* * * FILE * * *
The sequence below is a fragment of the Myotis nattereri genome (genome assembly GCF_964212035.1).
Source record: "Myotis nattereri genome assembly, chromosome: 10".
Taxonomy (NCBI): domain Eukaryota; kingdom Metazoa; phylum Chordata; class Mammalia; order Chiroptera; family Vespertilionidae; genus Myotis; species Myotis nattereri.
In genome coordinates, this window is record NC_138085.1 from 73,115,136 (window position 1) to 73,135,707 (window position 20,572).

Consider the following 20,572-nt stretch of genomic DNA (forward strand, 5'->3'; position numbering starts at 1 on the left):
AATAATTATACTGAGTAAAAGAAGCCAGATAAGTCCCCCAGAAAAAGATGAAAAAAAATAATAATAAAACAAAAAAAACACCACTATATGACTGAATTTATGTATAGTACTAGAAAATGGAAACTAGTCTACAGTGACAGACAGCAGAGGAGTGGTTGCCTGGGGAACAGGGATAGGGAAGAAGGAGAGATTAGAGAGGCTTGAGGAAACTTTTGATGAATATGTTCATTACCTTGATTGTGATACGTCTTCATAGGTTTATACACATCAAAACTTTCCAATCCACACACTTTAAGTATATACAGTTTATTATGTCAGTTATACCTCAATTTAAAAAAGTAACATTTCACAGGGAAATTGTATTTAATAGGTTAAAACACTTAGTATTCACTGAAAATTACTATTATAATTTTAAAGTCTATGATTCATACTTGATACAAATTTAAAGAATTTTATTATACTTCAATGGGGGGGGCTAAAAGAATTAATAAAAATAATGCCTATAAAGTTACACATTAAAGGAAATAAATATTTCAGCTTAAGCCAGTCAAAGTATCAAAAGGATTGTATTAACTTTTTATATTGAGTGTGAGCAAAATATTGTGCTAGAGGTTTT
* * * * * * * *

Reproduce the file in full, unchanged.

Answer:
The sequence below is a fragment of the Myotis nattereri genome (genome assembly GCF_964212035.1).
Source record: "Myotis nattereri genome assembly, chromosome: 10".
Taxonomy (NCBI): domain Eukaryota; kingdom Metazoa; phylum Chordata; class Mammalia; order Chiroptera; family Vespertilionidae; genus Myotis; species Myotis nattereri.
In genome coordinates, this window is record NC_138085.1 from 73,115,136 (window position 1) to 73,135,707 (window position 20,572).

Consider the following 20,572-nt stretch of genomic DNA (forward strand, 5'->3'; position numbering starts at 1 on the left):
AATAATTATACTGAGTAAAAGAAGCCAGATAAGTCCCCCAGAAAAAGATGAAAAAAAATAATAATAAAACAAAAAAAACACCACTATATGACTGAATTTATGTATAGTACTAGAAAATGGAAACTAGTCTACAGTGACAGACAGCAGAGGAGTGGTTGCCTGGGGAACAGGGATAGGGAAGAAGGAGAGATTAGAGAGGCTTGAGGAAACTTTTGATGAATATGTTCATTACCTTGATTGTGATACGTCTTCATAGGTTTATACACATCAAAACTTTCCAATCCACACACTTTAAGTATATACAGTTTATTATGTCAGTTATACCTCAATTTAAAAAAGTAACATTTCACAGGGAAATTGTATTTAATAGGTTAAAACACTTAGTATTCACTGAAAATTACTATTATAATTTTAAAGTCTATGATTCATACTTGATACAAATTTAAAGAATTTTATTATACTTCAATGGGGGGGGCTAAAAGAATTAATAAAAATAATGCCTATAAAGTTACACATTAAAGGAAATAAATATTTCAGCTTAAGCCAGTCAAAGTATCAAAAGGATTGTATTAACTTTTTATATTGAGTGTGAGCAAAATATTGTGCTAGAGGTTTT